Chandler bookworm fights to keep her eyesight SanTan Sun News

Chandler bookworm fights to keep her eyesight

Chandler bookworm fights to keep her eyesight
Neighbors
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By Kevin Reagan
Staff Writer

Megan Kiriakidis has shelves of books scattered around her Chandler home.

The 21-year-old has been an avid reader since she was young – starting the “Harry Potter” books when she was in first grade.

“I could talk about my favorite books literally forever,” said Kiriakidis, a Chandler High School graduate.

Talking is mostly all Kiriakidis is able to do these days, since her deteriorating eyesight keeps her from reading anything new.

Surgeons have operated on her eyes several times over the last couple of years in an attempt to save her retinas.

Despite her most recent surgery, Kiriakidis said, she’s practically blind in her right eye and can hardly see out of the left one.

She is able to detect the lights on her Christmas tree yet unable to make out the individual ornaments.

Her mom has to read restaurant menus to her, friends have to move board game pieces for her, and her choice in movies is limited.

“They have to be things I’ve seen before since I can’t really see it,” Kiriakidis explained.

She started feeling a terrible pain in her eyes two years ago during a family trip to Wisconsin. Doctors discovered Kiriakidis’ eyes were creating new blood vessels that put pressure on her retinas.

It appeared she was suffering from diabetic retinopathy, a condition that causes blindness for individuals with diabetes. It’s been known to come on quickly without many early warning signs.

Pam Kiriakidis, Megan’s mom, said her daughter was diagnosed with type 2 diabetes at age 14. She was given prescriptions to keep her blood sugar under control.

The doctors in Wisconsin discovered that Megan actually had type 1 diabetes, meaning Megan was not producing enough insulin. Type 2 diabetes involves the patient not reacting well to insulin. Both conditions can lead to eye problems.

Forty percent of Americans with diabetes experience some level of retinopathy at some point in their life, according to the National Eye Institute.

Pam said she’s not sure whether her daughter’s misdiagnosis would have made any difference, but she would have liked more time to know exactly what they were dealing with.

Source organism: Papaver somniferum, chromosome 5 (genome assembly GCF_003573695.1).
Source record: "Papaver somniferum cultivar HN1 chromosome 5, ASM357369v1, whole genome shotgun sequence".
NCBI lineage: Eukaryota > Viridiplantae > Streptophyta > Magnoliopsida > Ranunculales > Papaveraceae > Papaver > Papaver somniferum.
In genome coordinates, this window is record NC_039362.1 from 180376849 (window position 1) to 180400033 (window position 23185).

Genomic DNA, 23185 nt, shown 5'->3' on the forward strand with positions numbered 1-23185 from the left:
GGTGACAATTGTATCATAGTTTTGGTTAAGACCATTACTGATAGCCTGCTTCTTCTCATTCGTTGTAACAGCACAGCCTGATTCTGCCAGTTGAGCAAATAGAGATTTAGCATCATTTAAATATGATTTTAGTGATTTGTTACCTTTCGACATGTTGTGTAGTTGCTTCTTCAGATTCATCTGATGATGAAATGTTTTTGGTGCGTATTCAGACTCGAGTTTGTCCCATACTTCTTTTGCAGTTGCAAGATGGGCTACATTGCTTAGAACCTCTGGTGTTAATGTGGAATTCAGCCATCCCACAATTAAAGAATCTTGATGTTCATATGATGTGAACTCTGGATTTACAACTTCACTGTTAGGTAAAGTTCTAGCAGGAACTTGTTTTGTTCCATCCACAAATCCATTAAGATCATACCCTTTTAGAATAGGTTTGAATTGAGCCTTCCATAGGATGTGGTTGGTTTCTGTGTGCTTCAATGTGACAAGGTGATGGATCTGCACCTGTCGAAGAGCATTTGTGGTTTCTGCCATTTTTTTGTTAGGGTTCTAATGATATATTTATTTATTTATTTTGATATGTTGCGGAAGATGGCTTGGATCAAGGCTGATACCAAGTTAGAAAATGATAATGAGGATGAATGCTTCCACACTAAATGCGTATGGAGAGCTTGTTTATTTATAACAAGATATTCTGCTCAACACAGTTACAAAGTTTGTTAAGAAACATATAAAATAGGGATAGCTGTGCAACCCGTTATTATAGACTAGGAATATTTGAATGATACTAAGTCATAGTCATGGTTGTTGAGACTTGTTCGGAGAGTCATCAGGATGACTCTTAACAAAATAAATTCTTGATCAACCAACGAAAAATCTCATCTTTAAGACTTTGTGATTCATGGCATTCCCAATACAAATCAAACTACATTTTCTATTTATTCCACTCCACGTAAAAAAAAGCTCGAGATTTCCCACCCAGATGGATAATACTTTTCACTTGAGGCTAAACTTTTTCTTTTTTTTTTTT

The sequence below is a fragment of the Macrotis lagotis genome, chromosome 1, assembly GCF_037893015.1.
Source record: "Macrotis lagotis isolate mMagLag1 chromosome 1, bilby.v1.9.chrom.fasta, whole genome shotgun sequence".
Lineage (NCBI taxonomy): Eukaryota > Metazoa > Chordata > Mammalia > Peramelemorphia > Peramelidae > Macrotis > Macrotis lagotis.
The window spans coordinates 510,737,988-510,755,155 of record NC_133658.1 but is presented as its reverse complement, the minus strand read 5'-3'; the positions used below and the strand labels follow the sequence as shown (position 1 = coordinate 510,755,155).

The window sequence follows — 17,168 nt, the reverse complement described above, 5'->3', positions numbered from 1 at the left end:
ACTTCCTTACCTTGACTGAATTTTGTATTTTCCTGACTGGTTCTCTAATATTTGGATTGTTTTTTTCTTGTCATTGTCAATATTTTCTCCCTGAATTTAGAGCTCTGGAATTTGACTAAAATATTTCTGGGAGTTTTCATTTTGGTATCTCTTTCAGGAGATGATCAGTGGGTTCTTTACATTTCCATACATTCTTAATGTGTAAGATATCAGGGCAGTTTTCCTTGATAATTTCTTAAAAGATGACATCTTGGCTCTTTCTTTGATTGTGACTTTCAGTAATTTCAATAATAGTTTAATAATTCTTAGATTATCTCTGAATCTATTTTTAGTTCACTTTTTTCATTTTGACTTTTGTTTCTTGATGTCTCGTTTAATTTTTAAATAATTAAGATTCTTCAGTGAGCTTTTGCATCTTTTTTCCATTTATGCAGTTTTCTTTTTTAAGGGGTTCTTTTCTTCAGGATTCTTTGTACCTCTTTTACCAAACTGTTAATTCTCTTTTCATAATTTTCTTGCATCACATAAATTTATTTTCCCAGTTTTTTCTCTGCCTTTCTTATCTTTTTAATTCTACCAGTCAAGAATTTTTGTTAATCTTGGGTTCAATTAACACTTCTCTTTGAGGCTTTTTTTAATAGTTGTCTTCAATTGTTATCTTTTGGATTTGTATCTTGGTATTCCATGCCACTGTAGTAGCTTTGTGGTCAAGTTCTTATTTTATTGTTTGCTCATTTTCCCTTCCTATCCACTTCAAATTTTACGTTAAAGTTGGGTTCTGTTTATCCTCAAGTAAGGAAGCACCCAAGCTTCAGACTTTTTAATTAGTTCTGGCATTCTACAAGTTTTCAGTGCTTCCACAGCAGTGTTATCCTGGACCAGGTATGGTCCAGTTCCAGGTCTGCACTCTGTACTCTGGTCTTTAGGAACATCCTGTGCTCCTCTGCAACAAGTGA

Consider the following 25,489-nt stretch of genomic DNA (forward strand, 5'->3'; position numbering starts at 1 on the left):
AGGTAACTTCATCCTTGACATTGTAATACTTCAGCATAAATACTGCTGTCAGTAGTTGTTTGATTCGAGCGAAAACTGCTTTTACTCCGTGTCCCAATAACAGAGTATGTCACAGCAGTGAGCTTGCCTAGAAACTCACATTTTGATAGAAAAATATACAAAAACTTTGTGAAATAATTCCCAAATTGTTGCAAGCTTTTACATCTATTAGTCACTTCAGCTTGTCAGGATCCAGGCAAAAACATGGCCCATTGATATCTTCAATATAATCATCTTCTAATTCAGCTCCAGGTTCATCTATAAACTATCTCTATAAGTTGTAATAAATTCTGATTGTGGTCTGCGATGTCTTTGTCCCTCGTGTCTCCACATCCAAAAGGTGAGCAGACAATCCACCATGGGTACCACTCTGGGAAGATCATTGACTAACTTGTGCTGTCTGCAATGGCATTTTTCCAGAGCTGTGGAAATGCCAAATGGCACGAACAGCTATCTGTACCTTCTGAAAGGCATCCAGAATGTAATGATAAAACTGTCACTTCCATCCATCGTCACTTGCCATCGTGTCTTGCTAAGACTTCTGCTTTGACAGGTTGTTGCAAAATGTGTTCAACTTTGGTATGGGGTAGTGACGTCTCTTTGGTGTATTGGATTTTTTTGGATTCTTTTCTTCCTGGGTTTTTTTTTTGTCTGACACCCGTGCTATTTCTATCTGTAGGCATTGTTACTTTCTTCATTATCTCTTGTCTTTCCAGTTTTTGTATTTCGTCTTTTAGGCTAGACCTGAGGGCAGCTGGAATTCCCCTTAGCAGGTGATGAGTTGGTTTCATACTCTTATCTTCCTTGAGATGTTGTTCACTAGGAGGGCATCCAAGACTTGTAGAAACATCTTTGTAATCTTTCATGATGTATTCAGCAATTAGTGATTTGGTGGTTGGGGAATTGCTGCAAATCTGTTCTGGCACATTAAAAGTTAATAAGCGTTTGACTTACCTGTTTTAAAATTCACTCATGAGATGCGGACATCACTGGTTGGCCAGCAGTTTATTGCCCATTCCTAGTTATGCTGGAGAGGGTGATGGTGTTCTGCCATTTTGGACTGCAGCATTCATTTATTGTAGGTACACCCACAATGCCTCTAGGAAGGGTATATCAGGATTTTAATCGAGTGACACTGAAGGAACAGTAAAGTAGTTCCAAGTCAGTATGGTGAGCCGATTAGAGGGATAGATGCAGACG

“We had no idea what a vicious disease it was,” the mother said.

Megan’s undergone multiple surgeries to keep her retinas in place and prevent them from tearing.

“It’s scary each time and it hurts,” Megan said.

The recovery process is especially exhausting, as Megan must keep her head face down for days at a time and keep her eyes still.

During one operation, Megan claims, her regional anesthetics started to wear off and she could feel the doctors working on her eyes. The experience left her feeling traumatized and fearful of any future procedures.

Megan’s daily life is pretty quiet for the time being.

Because she can’t work, she stays at home and fills her days with music. She’s tried listening to audio books, but it’s not quite the same as holding a book in her hands.

She dreams of someday being a writer, which she knows will be more challenging with her eyesight.

“I don’t like to get my hopes up but I still like to try and be hopeful,” Megan said.

Pam Kiriakidis worries about what type of future awaits her daughter.

They’re in a limbo at the moment, the mother said, waiting to find out whether Megan’s condition is bad enough for her to receive disability assistance from the state.

There are not a lot of resources out there for someone in Megan’s position, Pam said, so it’s been difficult knowing who to turn to for help.

At times, they don’t know whether to stay optimistic or to start thinking more practically about their situation.

“I don’t know how many times they can operate on this poor girl’s eyes without there being permanent damage,” Pam said.

Though her last checkup with the doctor went well, the family said, there’s still uncertainty of whether Megan’s vision will ever get better.

“We just have to wait and see what happens,” Pam added.

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